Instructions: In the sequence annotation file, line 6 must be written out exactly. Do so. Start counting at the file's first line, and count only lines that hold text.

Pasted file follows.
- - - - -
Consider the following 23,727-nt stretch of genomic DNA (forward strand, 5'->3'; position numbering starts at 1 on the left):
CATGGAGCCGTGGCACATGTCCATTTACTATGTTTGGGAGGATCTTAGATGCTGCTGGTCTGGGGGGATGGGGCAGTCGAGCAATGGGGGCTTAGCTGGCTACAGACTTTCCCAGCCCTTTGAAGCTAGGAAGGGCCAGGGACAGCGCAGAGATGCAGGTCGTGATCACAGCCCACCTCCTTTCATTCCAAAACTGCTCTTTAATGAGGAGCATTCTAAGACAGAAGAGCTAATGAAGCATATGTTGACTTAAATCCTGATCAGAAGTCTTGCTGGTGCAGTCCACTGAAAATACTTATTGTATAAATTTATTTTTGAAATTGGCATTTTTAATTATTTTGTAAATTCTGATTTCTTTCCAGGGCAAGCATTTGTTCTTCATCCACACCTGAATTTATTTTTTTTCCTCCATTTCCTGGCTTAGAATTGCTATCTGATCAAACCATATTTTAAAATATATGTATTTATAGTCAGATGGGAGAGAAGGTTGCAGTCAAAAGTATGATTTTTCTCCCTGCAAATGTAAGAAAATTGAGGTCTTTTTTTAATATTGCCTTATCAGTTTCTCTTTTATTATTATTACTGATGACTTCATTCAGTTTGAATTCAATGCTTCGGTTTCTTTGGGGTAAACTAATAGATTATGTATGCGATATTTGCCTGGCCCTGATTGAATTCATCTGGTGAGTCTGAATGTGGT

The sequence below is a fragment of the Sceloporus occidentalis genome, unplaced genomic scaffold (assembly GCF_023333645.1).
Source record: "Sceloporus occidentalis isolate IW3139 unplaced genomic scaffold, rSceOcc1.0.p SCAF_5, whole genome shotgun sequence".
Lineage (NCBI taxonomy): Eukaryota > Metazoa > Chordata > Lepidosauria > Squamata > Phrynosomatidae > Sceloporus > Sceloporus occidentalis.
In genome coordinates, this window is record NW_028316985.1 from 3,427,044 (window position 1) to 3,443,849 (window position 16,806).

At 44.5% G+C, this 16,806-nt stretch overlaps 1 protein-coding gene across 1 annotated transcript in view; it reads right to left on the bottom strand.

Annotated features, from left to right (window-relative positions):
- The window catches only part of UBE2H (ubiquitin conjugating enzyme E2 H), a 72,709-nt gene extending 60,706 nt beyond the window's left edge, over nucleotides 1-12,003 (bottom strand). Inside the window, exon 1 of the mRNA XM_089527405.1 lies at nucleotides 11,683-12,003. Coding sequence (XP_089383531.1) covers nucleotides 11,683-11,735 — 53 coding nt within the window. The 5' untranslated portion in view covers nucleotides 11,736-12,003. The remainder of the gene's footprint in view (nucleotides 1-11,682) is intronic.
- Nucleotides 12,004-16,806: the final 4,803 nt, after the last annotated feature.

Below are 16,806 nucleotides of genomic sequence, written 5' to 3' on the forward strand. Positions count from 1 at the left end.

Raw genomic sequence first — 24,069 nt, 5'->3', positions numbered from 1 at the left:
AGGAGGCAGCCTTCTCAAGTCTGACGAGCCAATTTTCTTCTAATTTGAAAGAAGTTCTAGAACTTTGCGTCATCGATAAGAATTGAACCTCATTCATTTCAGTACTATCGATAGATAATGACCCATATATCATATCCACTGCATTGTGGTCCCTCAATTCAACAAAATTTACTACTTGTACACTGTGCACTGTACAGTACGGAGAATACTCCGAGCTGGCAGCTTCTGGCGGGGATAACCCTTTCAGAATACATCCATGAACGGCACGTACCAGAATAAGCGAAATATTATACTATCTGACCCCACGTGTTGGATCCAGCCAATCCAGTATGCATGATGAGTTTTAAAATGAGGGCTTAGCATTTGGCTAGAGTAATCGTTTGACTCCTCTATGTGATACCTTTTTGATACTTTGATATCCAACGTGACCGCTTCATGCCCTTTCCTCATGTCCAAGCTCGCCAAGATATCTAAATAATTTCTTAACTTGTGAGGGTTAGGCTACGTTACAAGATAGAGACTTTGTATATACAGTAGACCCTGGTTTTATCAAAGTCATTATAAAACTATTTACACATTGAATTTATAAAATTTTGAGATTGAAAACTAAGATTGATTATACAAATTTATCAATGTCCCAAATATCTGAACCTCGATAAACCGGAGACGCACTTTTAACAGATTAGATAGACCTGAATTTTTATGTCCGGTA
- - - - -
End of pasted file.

In genome coordinates, this window is record NW_028316985.1 from 3,427,044 (window position 1) to 3,443,849 (window position 16,806).